Disabled kids tend to get taught the opposite message, because childhood therapy is usually cure-oriented even for conditions that aren’t anywhere close to curable. It’s about normalization, much more than functioning well.
Then they go through all manner of hell unlearning this once they’re old enough that everyone gives up on pretending that a cure is going to happen.
If you’re responsible to or for kids with disabilities, do what you can to protect them from this. Make sure they aren’t being pushed to hang their self-worth on accomplishing things that are physically impossible or implausible. Help them to understand hat their bodies aren’t wrong. Teach them that they already have lives worth living.
And “physically impossible” can extend to things that aren’t apparently connected to having an atypical body. Social and emotional tasks and issues of time, energy, and language usage fall under this phenomenon, too.
Also file under, equating “really trying” with “doing it the way we want you to.”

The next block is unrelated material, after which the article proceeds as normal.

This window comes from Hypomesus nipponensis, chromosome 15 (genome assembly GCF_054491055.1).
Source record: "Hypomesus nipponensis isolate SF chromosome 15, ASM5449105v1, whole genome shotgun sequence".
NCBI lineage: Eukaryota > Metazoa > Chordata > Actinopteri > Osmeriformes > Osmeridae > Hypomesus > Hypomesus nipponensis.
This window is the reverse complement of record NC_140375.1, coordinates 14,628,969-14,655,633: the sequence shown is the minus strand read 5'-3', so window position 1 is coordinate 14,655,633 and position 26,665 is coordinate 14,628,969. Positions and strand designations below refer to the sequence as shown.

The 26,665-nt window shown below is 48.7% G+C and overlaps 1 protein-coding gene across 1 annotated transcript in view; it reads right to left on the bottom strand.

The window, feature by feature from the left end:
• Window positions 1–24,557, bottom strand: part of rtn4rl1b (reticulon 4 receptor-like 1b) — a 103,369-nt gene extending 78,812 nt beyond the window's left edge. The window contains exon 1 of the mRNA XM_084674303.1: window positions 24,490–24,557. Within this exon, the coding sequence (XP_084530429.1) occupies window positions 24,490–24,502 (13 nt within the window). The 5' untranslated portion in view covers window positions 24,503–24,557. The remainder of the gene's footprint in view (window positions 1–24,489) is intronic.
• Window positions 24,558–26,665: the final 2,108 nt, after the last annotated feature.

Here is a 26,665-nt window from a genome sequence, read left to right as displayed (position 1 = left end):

I don’t understand. Insulting someone based on their religious beliefs is frowned upon. However, showing someone’s political views complete disrespect is okay.
I don’t think anyone should be personally insulted based on either. But someone’s religious beliefs are as open game for criticism to me as someone’s political beliefs, if those beliefs function so as to reinforce a system that does harm to people.
The difference isn’t between religious and political views; it’s between ad hominem attack and criticism of the views rather than the person.
“If you believe [fill in the blank] then you’re a [personal insult]” is always wrong.
“This particular belief or political stance of yours is wrong and harmful because [reason]” is criticism of the belief, not the person.